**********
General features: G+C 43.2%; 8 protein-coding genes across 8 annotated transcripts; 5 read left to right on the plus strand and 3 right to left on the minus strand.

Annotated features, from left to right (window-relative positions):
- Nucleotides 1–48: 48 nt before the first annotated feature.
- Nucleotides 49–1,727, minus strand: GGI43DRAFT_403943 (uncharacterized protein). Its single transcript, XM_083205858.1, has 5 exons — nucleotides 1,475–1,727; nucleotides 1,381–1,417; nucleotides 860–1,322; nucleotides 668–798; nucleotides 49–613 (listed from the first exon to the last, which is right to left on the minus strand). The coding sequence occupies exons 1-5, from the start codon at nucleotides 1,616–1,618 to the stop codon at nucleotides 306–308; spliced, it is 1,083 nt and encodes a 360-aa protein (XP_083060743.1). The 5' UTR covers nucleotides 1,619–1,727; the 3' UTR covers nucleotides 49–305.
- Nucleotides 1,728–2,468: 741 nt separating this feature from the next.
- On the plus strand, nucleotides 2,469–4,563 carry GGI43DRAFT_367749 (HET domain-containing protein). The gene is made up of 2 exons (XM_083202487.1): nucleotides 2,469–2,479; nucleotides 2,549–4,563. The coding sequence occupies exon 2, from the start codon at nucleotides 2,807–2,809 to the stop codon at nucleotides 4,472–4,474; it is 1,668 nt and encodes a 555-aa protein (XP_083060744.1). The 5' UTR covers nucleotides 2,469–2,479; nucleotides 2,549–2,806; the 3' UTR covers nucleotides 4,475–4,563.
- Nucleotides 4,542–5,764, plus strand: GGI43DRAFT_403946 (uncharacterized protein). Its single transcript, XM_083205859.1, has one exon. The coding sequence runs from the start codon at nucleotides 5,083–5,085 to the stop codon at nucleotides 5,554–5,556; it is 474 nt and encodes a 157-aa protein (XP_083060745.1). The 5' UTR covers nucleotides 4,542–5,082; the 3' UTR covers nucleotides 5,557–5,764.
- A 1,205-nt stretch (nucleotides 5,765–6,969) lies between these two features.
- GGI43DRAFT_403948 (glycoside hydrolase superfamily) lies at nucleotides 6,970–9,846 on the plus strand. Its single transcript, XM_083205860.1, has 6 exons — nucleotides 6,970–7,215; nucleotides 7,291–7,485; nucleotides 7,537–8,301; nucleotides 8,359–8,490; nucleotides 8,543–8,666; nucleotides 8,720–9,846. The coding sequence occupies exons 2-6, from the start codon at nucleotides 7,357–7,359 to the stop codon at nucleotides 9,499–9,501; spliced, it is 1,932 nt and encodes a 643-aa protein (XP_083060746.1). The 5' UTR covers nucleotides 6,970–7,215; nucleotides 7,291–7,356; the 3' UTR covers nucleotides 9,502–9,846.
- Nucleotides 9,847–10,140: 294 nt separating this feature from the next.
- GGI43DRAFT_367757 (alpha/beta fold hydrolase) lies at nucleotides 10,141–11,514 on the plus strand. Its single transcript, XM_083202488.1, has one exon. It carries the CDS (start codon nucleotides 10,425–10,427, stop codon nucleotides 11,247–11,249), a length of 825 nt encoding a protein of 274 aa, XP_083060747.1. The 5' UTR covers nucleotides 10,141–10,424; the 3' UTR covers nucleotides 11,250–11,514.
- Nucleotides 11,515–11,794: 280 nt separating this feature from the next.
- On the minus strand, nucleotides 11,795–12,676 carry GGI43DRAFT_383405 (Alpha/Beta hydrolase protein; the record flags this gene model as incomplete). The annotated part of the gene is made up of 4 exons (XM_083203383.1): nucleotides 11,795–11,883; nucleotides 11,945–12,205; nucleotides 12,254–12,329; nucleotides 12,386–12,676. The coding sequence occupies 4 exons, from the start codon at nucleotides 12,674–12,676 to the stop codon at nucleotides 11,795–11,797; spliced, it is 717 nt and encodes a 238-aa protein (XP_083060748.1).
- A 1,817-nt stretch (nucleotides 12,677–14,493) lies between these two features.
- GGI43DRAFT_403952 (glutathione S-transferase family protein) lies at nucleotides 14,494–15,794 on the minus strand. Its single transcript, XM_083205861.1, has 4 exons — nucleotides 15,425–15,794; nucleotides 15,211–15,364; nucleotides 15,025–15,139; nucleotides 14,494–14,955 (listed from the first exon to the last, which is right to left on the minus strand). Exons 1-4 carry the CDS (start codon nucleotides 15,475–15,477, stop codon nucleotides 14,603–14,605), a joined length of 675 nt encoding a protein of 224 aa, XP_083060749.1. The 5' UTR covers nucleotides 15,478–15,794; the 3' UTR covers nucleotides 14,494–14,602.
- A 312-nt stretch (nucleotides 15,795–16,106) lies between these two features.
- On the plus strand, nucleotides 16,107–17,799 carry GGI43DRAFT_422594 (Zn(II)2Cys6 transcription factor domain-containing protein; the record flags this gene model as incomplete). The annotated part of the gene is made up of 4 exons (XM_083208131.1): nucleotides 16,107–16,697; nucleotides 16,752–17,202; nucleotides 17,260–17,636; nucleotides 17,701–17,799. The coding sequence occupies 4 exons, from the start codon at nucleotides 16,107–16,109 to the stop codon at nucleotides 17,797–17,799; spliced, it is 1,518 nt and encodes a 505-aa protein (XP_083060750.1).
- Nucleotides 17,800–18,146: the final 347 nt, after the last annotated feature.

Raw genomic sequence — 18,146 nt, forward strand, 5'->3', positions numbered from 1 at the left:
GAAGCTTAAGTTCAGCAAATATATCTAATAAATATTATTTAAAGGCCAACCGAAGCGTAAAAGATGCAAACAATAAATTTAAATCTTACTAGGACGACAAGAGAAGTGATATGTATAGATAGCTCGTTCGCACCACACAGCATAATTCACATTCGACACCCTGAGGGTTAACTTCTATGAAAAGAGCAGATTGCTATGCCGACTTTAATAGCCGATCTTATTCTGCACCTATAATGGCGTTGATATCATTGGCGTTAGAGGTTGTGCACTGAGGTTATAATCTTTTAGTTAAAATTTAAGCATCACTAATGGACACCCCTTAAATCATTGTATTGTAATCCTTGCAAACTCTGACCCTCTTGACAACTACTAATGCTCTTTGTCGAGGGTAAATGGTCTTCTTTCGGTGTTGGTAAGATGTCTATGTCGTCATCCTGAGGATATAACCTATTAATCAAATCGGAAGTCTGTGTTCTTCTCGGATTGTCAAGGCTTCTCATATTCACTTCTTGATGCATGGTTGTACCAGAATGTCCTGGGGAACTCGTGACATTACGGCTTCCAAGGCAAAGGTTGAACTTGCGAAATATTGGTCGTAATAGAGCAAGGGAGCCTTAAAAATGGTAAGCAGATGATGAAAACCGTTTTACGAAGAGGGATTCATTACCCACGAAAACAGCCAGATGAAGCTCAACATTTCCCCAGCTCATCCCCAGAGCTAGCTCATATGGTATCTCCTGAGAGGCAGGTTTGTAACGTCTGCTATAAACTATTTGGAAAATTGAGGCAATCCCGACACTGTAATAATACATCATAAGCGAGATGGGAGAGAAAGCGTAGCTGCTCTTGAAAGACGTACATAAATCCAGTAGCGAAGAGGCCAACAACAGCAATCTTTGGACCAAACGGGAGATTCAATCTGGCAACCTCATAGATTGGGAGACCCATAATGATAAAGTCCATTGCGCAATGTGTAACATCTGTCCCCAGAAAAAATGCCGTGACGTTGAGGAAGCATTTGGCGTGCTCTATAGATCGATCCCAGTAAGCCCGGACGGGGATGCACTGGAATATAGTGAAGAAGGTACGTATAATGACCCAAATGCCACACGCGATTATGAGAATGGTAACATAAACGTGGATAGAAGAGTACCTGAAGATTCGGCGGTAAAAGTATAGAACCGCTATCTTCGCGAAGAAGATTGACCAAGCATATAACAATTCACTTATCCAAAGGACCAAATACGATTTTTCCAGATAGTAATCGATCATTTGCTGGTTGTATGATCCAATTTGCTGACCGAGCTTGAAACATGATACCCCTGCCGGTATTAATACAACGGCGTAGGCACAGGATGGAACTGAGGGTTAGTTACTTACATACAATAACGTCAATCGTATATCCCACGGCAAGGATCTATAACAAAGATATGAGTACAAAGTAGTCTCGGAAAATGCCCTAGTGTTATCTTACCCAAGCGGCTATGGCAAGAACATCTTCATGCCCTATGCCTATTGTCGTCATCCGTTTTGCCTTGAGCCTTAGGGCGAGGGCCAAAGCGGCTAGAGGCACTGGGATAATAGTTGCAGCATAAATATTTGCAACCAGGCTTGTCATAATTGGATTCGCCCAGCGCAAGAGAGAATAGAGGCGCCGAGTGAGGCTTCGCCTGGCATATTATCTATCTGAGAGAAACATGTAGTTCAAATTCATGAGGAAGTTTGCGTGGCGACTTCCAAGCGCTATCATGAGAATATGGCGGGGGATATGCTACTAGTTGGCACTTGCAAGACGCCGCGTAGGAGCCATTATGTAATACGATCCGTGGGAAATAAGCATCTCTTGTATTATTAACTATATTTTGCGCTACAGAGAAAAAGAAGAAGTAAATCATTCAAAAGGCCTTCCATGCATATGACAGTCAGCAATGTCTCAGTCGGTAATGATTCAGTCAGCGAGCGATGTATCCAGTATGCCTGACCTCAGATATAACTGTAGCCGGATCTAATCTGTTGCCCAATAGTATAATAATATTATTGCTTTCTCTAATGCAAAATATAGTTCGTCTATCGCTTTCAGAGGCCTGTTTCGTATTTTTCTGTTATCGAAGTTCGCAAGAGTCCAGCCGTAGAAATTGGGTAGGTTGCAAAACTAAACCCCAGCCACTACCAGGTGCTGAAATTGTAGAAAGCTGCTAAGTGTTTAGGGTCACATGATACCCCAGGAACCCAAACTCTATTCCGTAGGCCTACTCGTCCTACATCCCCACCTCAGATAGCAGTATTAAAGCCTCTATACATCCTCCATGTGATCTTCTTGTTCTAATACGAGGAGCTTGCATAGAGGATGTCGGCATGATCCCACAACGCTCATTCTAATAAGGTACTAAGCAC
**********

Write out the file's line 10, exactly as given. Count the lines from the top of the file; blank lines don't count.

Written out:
- Nucleotides 9,847–10,140: 294 nt separating this feature from the next.